LGBTQ

Open and Affirming Churches, and How to Find One

Until just a few years ago, I had never heard the phrase open and affirming. My Catholic background taught me that LGBTQ+ people were welcome at church, so long as they weren’t in a relationship that violated church laws.

So basically, they had to be alone and celibate.

Who would agree to those terms to attend church? You would be astounded by the answer. It breaks my heart to think about it.

After Leo came out, the church I work for began to explore becoming open and affirming (ONA). This meant they would go through a process of learning what it means to be accepting of LGBTQ+ people in all areas of the church: leadership, ministry, employment, membership, etc. At the end of that process, the church body would take a vote to declare that mission publically and live out its values. According to the United Church of Christ (UCC), “It bespeaks a spirit of hospitality and a willingness to live out that welcome in meaningful ways.”

Becoming an ONA Congregation is not something a church decides overnight. It is a long process with a lot of parts, and each step is essential. Sometimes, a congregation might think, “But we already welcome everyone, so why can’t we just make a statement and be done with it?” Well, it’s not that easy. That makes you a welcoming church (which isn’t necessarily bad either). *In some denominations, a Welcoming Congregation is the same thing as an ONA Congregation, so it helps to do your research.

There might be people in the congregation who don’t fully understand what it means to be open and accepting of the LGBTQ+ community. Or there could be people who believe that the Bible is against same-gender relationships or that God considers transgender people a mistake.

All of these unearth during the ONA process. Important conversations happen. Learning takes place. Values are explored. Biases are uncovered. If at the end of it all, if the church votes yes, they still need to discuss what it looks like to actually welcome LGBTQ+ people into the body of the church.

It’s not enough to make a statement and hang a flag off the side of the building.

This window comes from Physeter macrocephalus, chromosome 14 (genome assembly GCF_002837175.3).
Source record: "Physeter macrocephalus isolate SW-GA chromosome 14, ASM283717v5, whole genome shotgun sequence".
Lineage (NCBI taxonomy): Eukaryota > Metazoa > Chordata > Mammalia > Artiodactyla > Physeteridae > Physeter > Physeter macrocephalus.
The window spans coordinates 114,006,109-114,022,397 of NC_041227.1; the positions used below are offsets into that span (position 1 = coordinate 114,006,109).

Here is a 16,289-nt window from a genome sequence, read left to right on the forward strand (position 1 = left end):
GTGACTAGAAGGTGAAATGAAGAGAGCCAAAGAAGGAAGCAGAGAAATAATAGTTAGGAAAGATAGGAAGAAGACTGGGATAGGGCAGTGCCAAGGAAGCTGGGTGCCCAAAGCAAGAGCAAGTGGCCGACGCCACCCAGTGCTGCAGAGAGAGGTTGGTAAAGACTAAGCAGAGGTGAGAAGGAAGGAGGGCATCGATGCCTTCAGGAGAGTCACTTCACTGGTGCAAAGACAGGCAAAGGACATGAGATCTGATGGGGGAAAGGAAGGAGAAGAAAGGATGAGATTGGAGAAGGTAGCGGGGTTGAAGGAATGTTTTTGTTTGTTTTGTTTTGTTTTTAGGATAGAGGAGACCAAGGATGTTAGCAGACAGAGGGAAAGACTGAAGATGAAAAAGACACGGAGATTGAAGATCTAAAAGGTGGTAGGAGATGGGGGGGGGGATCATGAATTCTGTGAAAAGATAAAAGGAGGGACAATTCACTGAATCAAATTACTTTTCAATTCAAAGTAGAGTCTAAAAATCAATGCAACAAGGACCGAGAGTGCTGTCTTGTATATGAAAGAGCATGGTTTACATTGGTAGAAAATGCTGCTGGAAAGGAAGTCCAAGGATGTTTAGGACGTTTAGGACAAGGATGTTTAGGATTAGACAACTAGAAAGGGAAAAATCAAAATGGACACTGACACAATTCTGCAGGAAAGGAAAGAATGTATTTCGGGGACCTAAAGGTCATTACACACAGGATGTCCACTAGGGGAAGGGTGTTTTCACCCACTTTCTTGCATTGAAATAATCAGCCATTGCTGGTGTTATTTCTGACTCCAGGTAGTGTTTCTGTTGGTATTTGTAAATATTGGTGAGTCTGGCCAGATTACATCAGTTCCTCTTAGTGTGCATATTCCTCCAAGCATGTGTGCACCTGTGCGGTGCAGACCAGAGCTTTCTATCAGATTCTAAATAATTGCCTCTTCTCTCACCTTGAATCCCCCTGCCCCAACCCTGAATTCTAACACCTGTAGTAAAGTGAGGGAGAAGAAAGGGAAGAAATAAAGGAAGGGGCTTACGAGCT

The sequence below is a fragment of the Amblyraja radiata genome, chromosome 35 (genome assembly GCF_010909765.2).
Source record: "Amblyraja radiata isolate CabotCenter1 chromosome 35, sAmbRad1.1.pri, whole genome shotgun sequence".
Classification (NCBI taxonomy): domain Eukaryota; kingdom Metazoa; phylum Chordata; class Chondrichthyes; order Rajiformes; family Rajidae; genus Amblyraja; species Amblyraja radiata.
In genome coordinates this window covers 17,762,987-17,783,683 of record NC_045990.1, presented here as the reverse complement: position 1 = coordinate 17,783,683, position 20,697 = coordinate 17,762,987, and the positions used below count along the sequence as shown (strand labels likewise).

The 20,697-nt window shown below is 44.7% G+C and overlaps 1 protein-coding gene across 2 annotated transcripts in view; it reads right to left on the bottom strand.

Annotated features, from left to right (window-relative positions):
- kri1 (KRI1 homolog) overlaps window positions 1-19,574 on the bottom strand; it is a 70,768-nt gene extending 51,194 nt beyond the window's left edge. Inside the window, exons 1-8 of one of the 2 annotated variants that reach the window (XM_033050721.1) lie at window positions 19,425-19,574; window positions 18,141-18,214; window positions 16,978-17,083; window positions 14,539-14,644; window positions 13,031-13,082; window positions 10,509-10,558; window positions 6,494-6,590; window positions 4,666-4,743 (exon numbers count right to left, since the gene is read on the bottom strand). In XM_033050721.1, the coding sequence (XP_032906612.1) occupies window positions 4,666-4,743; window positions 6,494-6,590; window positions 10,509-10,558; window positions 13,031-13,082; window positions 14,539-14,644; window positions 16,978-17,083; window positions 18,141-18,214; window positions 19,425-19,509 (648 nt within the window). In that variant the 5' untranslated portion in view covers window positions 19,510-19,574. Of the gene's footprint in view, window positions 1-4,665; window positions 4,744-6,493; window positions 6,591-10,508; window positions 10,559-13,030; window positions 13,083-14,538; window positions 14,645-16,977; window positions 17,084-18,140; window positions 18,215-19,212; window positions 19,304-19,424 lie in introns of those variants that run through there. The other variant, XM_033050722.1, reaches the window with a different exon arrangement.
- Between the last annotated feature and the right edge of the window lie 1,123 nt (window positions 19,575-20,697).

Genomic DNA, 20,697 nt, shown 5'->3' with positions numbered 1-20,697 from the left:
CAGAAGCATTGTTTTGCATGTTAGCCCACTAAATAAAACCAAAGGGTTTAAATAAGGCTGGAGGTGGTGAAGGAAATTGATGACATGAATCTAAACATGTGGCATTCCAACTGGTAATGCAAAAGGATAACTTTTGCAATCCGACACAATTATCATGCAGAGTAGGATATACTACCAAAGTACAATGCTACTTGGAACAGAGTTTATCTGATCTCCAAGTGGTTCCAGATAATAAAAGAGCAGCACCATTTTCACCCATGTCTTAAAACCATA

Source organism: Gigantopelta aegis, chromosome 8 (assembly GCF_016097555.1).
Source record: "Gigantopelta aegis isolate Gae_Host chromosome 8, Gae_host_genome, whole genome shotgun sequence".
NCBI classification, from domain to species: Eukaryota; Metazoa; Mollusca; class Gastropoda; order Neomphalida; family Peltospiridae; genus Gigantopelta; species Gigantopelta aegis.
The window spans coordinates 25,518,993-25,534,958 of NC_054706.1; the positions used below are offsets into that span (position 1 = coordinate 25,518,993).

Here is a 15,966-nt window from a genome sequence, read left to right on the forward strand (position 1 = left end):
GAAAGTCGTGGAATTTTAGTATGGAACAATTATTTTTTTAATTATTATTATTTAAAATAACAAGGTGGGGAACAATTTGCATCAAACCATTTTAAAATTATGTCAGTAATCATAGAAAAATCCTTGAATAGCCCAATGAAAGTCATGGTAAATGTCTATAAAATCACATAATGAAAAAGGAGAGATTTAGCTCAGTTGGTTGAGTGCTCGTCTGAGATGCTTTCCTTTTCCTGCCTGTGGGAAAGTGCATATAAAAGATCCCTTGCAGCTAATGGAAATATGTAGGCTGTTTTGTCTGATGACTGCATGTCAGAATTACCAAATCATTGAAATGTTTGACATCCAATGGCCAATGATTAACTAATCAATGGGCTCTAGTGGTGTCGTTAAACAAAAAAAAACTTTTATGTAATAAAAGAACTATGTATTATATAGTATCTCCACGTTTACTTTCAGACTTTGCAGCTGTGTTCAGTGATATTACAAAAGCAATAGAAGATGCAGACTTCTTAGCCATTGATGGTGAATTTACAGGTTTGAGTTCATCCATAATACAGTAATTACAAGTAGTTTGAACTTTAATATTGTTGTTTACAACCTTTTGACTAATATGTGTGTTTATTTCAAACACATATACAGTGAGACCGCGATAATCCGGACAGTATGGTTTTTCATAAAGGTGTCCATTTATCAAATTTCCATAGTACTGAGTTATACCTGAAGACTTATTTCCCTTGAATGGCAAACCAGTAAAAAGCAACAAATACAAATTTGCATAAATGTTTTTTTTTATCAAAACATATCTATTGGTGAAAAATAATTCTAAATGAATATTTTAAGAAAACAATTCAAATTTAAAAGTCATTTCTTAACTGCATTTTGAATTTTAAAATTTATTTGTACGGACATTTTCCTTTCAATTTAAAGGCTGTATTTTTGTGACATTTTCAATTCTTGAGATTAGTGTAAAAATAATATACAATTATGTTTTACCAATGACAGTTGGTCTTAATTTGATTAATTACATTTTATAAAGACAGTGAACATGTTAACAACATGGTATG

Having been hurt by leaders in the Catholic Church after Leo came out, which you can read more about here, I observed this entire process carefully. Of course, I wanted them to become an ONA congregation. But was that what they wanted? Would a group of mostly older church-goers vote to accept my children, and my family, into their membership? (I can’t join the church as an employee, but that was the measuring stick I used).

Because I am not a member, I wasn’t part of the process. However, as an employee who has two sons in the LGBTQ+ community, I did share resources to help as they worked through their steps. I prayed for the pastor and the congregation. For those who would vote yes, and for those who would vote no. I prayed the most for those who weren’t sure how they would vote. Who still didn’t understand what they were being asked. Who thought it was enough to hang the flag and extend the welcome.

When my kids have a desire to go to church and look to see what congregations closest to them will welcome them in, I want them to be fully received. I don’t want there to be people who give them the side-eye because they think they don’t belong. Or who believe those verses in the Bible that say they are less than or unworthy. I want arms stretched open and wide smiles that say,

“We are so glad to have you with us. We want you here.”

If you or someone you know wishes to attend a service at an open and affirming church, there are several ways you can find one closest to you.

  • GayChurch.org keeps a directory of welcoming and affirming churches across the globe.
  • The UCC keeps a directory of their welcoming and ONA churches on their website. Even though not all churches on the list have gone through their ONA designation process, many still may welcome LGBTQ+ people. The ONA churches have a designation on the list.
  • Queer Theology has a great article about how to vet a church that you are considering to find out if it’s safe and appropriate for you. You can read that here.

The most important thing you can do is ask questions about any church you are considering. Who do they allow into leadership positions? (Do you see women represented well, or at all?) What is their policy on marriage? What about baptism and/or membership in the church? Do those policies include or exclude LGBTQ+ people? Do LGBTQ+ get to be ordained pastors at this church? Can they be married? Out and proud? These questions might sound ridiculous and unnecessary. However, the answers tell you everything you need to know about the policies of the church and over-arching attitudes of the congregation.

And remember, you can always leave. If it turns out the church you pick doesn’t feel like a good fit or says they are welcoming but isn’t, find a new one. My friend calls it church shopping, and it’s precisely that. You wouldn’t keep a pair of shoes that didn’t fit well and made your feet hurt. Don’t stay in a church that doesn’t want you there and makes your soul hurt.

Do you attend an ONA church or a Welcoming Congregation? Do you have any questions about welcoming (in the sense of we just accept everyone here) vs. open and affirming or a Welcoming Congregation? Or how to find a church that might better suit your needs? Feel free to drop them in the comments. Or you can email me. My contact information is in the About tab.

Join the Email List

Subscribe to get my latest content by email, and I'll send you FIVE tips to being a good LGBTQ ally: because it can be a little overwhelming and sometimes you just need to know where to start.

We won't send you spam. Unsubscribe at any time. Powered by ConvertKit

Leave a Reply

Your email address will not be published. Required fields are marked *

This site uses Akismet to reduce spam. Learn how your comment data is processed.